7.11.4 Stack Overflow

Of course, the amount of memory in a computer is finite, so only a certain amount of memory can be used to store activation records on the method-call stack. If more method calls occur than can have their activation records stored on the method-call stack, a fatal error known as stack overflow occurs2—typically caused by infinite recursion (Section 7.16).

7.11.5 Method-Call Stack in Action

Now let’s consider how the call stack supports the operation of a Square method (lines 15–18 of Fig. 7.9) called by Main (lines 8–12).

 1   // Fig. 7.9: SquareTest.cs
 2   // Square method used to demonstrate the method
 3   // call stack and activation records.
 4   using System;
 6   class Program
 7   {
 8      static void Main()
 9      {
10         int x = 10; // value to square (local variable in main)
11         Console.WriteLine($"x squared: {Square(x)}");
12      }
14      // returns the square of an integer
15      static int Square(int y) // y is a local variable
16      {
17         return y * y; // calculate square of y and return result
18      }
19   }
x squared: 100

Fig. 7.9 | Square method used to demonstrate the method-call stack and activation records.

First, the operating system calls Main—this pushes an activation record onto the stack (Fig. 7.10). This tells Main how to return to the operating system (i.e., transfer to return address R1) and contains the space for Main’s local variable x, which is initialized to 10.

Fig. 7.10

Fig. 7.10 | Method-call stack after the operating system calls main to execute the program.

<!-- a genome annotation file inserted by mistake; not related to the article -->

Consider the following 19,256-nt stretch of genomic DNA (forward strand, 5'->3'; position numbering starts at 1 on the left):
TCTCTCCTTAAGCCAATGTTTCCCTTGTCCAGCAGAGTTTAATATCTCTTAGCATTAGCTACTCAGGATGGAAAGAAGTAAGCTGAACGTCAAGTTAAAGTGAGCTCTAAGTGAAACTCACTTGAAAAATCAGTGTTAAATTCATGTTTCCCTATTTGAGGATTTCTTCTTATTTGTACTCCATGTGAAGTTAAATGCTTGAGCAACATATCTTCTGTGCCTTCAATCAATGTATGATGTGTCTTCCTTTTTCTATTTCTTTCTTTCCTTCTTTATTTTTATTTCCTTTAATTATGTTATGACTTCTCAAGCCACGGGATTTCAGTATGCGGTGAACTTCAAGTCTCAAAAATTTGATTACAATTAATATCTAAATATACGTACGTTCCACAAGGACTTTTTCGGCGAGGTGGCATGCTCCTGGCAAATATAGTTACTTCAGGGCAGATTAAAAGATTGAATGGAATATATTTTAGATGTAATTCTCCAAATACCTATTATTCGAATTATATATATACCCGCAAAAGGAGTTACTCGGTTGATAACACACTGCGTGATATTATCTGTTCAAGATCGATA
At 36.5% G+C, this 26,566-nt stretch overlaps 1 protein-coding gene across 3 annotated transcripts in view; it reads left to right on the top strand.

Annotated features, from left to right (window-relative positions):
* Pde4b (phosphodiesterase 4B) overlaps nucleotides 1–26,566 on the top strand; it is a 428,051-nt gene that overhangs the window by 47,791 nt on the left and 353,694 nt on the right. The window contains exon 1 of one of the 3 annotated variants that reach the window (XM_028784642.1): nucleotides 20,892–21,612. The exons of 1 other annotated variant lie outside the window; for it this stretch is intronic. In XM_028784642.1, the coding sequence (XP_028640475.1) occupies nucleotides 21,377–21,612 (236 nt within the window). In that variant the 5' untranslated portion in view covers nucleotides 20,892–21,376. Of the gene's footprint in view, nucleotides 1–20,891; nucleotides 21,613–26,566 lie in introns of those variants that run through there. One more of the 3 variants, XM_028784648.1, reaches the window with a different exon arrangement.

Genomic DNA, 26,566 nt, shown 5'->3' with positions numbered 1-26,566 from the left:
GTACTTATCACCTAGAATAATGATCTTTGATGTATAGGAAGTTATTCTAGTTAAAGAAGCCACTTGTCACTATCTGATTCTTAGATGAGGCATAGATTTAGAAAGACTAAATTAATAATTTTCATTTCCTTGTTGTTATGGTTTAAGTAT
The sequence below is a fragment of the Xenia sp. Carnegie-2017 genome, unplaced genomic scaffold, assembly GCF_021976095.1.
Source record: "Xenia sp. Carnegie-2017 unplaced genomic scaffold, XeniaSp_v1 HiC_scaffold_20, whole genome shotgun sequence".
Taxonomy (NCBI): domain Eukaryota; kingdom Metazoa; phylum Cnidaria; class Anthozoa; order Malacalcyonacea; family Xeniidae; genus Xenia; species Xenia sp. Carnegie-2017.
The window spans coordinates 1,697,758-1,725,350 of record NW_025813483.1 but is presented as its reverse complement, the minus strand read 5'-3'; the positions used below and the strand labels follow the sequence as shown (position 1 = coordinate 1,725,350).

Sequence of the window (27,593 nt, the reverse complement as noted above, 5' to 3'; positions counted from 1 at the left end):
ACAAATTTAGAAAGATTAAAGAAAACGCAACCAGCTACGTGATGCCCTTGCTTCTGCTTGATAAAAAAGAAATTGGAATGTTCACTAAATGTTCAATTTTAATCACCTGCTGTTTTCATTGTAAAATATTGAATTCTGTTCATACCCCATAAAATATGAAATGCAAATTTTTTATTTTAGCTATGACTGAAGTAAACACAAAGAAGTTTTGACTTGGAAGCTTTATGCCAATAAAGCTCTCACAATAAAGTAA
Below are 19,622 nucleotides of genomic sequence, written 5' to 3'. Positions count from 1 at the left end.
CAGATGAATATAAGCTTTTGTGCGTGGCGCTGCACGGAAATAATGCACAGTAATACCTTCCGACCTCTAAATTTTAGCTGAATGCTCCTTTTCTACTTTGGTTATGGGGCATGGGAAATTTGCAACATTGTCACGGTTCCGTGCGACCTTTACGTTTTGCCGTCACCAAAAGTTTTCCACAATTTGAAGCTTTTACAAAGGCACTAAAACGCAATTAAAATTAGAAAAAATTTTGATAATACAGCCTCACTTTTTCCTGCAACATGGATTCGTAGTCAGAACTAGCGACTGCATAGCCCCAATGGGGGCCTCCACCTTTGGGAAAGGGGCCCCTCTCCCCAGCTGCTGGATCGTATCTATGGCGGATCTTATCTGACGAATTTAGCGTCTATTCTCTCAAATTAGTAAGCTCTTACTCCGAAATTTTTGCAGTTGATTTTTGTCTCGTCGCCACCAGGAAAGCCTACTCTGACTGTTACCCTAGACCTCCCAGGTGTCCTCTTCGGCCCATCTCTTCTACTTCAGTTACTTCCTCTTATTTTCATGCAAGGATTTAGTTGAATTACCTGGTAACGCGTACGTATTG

Method Main—before returning to the operating system—calls method Square in line 11 of Fig. 7.9. This causes a stack frame for Square (lines 15–18) to be pushed onto the method-call stack (Fig. 7.11). This stack frame contains the return address that Square needs to return to Main (i.e., R2) and the memory for Square’s local variable y.

Fig. 7.11

Fig. 7.11 | Method-call stack after Main calls square to perform the calculation.

After Square performs its calculation, it needs to return to Main—and no longer needs the memory for y. So Square’s stack frame is popped from the stack—giving Square the return location in Main (i.e., R2) and losing Square’s local variable (Step 3). Figure 7.12 shows the method-call stack after Square’s activation record has been popped.

Fig. 7.12

Fig. 7.12 | Method-call stack after method square returns to Main.

Method Main now displays the result of calling Square (Fig. 7.9, line 11). Reaching the closing right brace of Main causes its stack frame to be popped from the stack, giving Main the address it needs to return to the operating system (i.e., R1 in Fig. 7.10)—at this point, Main’s local variable x no longer exists.

You’ve now seen how valuable the stack data structure is in implementing a key mechanism that supports program execution. There’s a significant omission in the sequence of illustrations in this section. See if you can spot it before reading the next sentence. The call to the method Console.Writeln, of course, also involves the stack, which should be reflected in this section’s illustrations and discussion.